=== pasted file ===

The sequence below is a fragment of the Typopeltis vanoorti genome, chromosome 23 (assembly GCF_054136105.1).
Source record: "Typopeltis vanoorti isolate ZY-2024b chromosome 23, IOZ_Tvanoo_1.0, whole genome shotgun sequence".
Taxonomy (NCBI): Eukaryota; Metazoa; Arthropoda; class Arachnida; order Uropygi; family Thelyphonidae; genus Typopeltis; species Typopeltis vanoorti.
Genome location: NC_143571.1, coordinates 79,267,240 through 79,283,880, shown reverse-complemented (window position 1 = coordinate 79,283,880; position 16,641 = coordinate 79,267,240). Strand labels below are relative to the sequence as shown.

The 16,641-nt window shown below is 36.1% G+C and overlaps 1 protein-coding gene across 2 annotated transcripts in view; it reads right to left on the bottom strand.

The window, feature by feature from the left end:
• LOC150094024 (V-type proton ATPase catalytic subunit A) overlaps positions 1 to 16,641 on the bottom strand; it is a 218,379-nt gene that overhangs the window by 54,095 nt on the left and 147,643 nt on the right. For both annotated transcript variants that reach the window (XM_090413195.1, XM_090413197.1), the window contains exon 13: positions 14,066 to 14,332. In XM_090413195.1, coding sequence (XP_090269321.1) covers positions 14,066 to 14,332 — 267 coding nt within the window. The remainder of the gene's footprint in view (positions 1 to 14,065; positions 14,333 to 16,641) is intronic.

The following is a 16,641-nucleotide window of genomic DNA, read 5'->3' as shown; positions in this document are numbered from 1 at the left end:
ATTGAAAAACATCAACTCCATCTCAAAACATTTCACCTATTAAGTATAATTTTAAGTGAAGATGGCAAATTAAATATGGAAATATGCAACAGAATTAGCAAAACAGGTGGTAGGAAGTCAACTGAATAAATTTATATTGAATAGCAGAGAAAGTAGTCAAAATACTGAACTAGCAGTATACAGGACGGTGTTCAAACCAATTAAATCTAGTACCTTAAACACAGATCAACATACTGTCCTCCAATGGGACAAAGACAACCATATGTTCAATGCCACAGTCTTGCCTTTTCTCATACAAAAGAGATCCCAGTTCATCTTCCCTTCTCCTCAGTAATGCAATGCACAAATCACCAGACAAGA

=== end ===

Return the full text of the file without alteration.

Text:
The sequence below is a fragment of the Typopeltis vanoorti genome, chromosome 23 (assembly GCF_054136105.1).
Source record: "Typopeltis vanoorti isolate ZY-2024b chromosome 23, IOZ_Tvanoo_1.0, whole genome shotgun sequence".
Taxonomy (NCBI): Eukaryota; Metazoa; Arthropoda; class Arachnida; order Uropygi; family Thelyphonidae; genus Typopeltis; species Typopeltis vanoorti.
Genome location: NC_143571.1, coordinates 79,267,240 through 79,283,880, shown reverse-complemented (window position 1 = coordinate 79,283,880; position 16,641 = coordinate 79,267,240). Strand labels below are relative to the sequence as shown.

The 16,641-nt window shown below is 36.1% G+C and overlaps 1 protein-coding gene across 2 annotated transcripts in view; it reads right to left on the bottom strand.

The window, feature by feature from the left end:
• LOC150094024 (V-type proton ATPase catalytic subunit A) overlaps positions 1 to 16,641 on the bottom strand; it is a 218,379-nt gene that overhangs the window by 54,095 nt on the left and 147,643 nt on the right. For both annotated transcript variants that reach the window (XM_090413195.1, XM_090413197.1), the window contains exon 13: positions 14,066 to 14,332. In XM_090413195.1, coding sequence (XP_090269321.1) covers positions 14,066 to 14,332 — 267 coding nt within the window. The remainder of the gene's footprint in view (positions 1 to 14,065; positions 14,333 to 16,641) is intronic.

The following is a 16,641-nucleotide window of genomic DNA, read 5'->3' as shown; positions in this document are numbered from 1 at the left end:
ATTGAAAAACATCAACTCCATCTCAAAACATTTCACCTATTAAGTATAATTTTAAGTGAAGATGGCAAATTAAATATGGAAATATGCAACAGAATTAGCAAAACAGGTGGTAGGAAGTCAACTGAATAAATTTATATTGAATAGCAGAGAAAGTAGTCAAAATACTGAACTAGCAGTATACAGGACGGTGTTCAAACCAATTAAATCTAGTACCTTAAACACAGATCAACATACTGTCCTCCAATGGGACAAAGACAACCATATGTTCAATGCCACAGTCTTGCCTTTTCTCATACAAAAGAGATCCCAGTTCATCTTCCCTTCTCCTCAGTAATGCAATGCACAAATCACCAGACAAGA